US shale executives remain concerned about the outlook for rising costs going into 2023 as they continue to struggle with hiring and retaining workers.
US shale executives remain concerned about the outlook for rising costs going into 2023 as they continue to struggle with hiring and retaining workers, according to the Federal Reserve Bank of Dallas.
A majority of respondents polled in the bank’s latest quarterly energy survey, which was released Thursday, said they expect to increase capital spending slightly or significantly next year compared with 2022 levels.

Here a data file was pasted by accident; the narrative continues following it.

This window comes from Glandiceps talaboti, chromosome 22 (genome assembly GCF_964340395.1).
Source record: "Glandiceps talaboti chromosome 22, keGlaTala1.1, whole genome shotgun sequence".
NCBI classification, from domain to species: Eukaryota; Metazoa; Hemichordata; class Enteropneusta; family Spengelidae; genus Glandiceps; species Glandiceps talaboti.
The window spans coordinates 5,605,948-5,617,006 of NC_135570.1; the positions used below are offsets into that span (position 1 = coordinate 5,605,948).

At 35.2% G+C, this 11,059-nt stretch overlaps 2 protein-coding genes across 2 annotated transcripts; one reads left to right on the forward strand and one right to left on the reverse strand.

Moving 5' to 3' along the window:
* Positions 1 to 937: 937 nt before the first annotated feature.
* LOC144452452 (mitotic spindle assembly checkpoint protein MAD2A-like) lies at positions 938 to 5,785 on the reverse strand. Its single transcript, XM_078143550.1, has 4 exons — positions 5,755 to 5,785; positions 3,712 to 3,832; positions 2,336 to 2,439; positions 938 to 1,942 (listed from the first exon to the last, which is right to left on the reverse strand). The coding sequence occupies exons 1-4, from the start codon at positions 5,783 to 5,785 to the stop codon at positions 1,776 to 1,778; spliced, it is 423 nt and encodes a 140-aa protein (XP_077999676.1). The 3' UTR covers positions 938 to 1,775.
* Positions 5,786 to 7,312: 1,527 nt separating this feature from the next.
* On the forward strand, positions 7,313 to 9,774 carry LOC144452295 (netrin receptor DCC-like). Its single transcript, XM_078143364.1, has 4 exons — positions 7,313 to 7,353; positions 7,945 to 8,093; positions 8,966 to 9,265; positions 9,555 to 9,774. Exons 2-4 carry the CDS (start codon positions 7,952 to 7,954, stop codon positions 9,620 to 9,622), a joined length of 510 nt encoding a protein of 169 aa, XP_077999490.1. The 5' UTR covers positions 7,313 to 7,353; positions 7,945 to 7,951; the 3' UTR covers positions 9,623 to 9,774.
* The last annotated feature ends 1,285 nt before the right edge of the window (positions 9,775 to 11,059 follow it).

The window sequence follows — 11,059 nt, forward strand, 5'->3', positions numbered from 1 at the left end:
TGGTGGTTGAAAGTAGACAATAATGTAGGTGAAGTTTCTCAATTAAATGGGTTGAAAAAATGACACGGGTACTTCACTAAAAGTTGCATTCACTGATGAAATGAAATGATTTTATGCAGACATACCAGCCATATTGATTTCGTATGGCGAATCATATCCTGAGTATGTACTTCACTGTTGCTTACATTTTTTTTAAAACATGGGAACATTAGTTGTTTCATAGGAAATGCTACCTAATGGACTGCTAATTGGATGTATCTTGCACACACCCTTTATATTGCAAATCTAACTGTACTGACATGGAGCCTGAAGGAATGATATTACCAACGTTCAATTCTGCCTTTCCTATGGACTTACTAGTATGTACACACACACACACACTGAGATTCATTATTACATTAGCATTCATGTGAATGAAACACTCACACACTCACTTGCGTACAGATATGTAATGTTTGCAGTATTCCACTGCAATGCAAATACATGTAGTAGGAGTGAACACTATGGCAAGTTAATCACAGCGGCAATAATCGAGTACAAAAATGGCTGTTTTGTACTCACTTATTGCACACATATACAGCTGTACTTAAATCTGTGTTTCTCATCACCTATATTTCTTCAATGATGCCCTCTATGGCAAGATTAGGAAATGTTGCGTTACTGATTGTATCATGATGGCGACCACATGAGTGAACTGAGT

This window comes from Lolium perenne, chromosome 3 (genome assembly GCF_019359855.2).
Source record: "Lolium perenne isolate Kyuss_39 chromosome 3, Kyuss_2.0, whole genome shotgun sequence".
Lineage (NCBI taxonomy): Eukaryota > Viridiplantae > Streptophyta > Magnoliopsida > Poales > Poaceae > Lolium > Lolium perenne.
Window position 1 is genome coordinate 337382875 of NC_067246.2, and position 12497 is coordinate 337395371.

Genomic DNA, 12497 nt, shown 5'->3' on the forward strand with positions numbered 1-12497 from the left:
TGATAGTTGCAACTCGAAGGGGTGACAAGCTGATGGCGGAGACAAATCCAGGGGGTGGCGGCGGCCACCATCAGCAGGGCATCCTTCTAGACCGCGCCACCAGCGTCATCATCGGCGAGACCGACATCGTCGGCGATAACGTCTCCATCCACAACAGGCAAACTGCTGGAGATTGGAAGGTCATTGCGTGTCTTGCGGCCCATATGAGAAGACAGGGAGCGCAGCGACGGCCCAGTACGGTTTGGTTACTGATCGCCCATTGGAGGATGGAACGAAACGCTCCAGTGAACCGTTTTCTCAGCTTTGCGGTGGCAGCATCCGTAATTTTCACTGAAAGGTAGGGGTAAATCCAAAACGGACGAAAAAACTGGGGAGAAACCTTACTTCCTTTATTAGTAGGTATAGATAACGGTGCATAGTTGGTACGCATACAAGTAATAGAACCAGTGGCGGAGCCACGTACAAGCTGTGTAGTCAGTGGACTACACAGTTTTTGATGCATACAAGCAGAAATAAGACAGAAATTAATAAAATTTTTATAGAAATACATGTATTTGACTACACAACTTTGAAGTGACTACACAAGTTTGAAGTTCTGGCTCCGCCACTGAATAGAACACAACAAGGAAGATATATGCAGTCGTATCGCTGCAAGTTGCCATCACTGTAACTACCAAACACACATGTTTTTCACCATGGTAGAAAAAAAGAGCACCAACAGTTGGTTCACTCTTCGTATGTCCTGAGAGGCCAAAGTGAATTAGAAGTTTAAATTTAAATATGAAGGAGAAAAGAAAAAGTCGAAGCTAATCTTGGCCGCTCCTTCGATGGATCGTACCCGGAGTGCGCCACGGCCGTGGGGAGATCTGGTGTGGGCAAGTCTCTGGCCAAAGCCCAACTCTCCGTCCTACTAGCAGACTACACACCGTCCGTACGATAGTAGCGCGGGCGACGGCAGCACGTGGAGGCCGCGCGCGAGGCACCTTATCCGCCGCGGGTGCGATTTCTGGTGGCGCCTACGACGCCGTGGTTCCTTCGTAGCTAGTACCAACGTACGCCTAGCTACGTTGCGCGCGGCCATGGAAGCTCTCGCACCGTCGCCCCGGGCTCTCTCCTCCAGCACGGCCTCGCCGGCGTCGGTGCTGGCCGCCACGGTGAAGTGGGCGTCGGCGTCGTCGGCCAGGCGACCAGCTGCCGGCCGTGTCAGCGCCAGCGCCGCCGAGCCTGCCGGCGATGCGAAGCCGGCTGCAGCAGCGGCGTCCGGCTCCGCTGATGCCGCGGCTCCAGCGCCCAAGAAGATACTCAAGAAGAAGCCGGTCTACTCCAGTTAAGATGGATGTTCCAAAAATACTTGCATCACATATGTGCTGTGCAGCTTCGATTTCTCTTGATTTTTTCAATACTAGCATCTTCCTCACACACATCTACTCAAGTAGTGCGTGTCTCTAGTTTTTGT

And while most also see West Texas Intermediate oil at $80 per barrel or higher at the end of next year — levels that are above the current price — underlying inflation and supply chain issues punctuated by labor shortages also make major production hikes unlikely.
“The labor market continues to be incredibly tight in the Permian Basin,” one unidentified respondent was quoted as saying in the survey.
“Our company is relying more heavily on rotational employees to service equipment. Permian Basin infrastructure seems to be at max capacity. We are seeing an increase in safety incidents due to poor road conditions and traffic,” the respondent added.
Generated by readers, the comments included herein do not reflect the views and opinions of Rigzone. All comments are subject to editorial review. Off-topic, inappropriate or insulting comments will be removed.
MORE FROM THIS AUTHOR
Most Popular Articles
Read More Rigzone.com: Latest News Headlines